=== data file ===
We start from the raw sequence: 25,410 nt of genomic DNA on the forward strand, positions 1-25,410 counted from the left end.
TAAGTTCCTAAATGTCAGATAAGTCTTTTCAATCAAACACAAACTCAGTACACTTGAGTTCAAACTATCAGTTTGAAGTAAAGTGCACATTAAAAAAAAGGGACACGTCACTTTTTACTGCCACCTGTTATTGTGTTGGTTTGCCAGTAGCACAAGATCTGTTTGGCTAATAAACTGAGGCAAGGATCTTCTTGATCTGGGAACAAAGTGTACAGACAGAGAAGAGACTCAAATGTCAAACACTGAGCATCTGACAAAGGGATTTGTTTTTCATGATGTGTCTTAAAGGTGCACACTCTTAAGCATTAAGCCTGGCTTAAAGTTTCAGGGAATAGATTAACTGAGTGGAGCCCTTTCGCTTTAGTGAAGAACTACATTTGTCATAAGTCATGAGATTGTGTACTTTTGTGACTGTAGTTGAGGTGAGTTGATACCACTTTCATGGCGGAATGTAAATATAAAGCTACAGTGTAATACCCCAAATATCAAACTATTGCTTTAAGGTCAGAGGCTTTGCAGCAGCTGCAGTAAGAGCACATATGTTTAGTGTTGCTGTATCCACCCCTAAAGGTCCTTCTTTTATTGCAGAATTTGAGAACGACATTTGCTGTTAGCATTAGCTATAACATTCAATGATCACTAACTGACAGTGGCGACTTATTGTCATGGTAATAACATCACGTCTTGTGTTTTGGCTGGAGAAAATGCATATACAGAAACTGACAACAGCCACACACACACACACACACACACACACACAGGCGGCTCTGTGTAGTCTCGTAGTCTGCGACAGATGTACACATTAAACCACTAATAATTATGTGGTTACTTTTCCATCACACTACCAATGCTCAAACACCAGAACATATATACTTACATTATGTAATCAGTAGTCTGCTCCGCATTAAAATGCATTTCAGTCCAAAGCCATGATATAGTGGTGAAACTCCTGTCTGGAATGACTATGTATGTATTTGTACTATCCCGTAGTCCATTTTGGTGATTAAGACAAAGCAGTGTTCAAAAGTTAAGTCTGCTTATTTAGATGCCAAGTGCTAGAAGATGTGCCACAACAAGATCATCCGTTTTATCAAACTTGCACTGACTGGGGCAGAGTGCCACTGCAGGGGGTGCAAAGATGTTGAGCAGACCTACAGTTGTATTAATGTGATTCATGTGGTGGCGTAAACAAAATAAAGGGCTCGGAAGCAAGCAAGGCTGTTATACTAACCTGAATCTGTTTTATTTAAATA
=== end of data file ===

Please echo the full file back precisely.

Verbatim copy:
We start from the raw sequence: 25,410 nt of genomic DNA on the forward strand, positions 1-25,410 counted from the left end.
TAAGTTCCTAAATGTCAGATAAGTCTTTTCAATCAAACACAAACTCAGTACACTTGAGTTCAAACTATCAGTTTGAAGTAAAGTGCACATTAAAAAAAAGGGACACGTCACTTTTTACTGCCACCTGTTATTGTGTTGGTTTGCCAGTAGCACAAGATCTGTTTGGCTAATAAACTGAGGCAAGGATCTTCTTGATCTGGGAACAAAGTGTACAGACAGAGAAGAGACTCAAATGTCAAACACTGAGCATCTGACAAAGGGATTTGTTTTTCATGATGTGTCTTAAAGGTGCACACTCTTAAGCATTAAGCCTGGCTTAAAGTTTCAGGGAATAGATTAACTGAGTGGAGCCCTTTCGCTTTAGTGAAGAACTACATTTGTCATAAGTCATGAGATTGTGTACTTTTGTGACTGTAGTTGAGGTGAGTTGATACCACTTTCATGGCGGAATGTAAATATAAAGCTACAGTGTAATACCCCAAATATCAAACTATTGCTTTAAGGTCAGAGGCTTTGCAGCAGCTGCAGTAAGAGCACATATGTTTAGTGTTGCTGTATCCACCCCTAAAGGTCCTTCTTTTATTGCAGAATTTGAGAACGACATTTGCTGTTAGCATTAGCTATAACATTCAATGATCACTAACTGACAGTGGCGACTTATTGTCATGGTAATAACATCACGTCTTGTGTTTTGGCTGGAGAAAATGCATATACAGAAACTGACAACAGCCACACACACACACACACACACACACACACAGGCGGCTCTGTGTAGTCTCGTAGTCTGCGACAGATGTACACATTAAACCACTAATAATTATGTGGTTACTTTTCCATCACACTACCAATGCTCAAACACCAGAACATATATACTTACATTATGTAATCAGTAGTCTGCTCCGCATTAAAATGCATTTCAGTCCAAAGCCATGATATAGTGGTGAAACTCCTGTCTGGAATGACTATGTATGTATTTGTACTATCCCGTAGTCCATTTTGGTGATTAAGACAAAGCAGTGTTCAAAAGTTAAGTCTGCTTATTTAGATGCCAAGTGCTAGAAGATGTGCCACAACAAGATCATCCGTTTTATCAAACTTGCACTGACTGGGGCAGAGTGCCACTGCAGGGGGTGCAAAGATGTTGAGCAGACCTACAGTTGTATTAATGTGATTCATGTGGTGGCGTAAACAAAATAAAGGGCTCGGAAGCAAGCAAGGCTGTTATACTAACCTGAATCTGTTTTATTTAAATA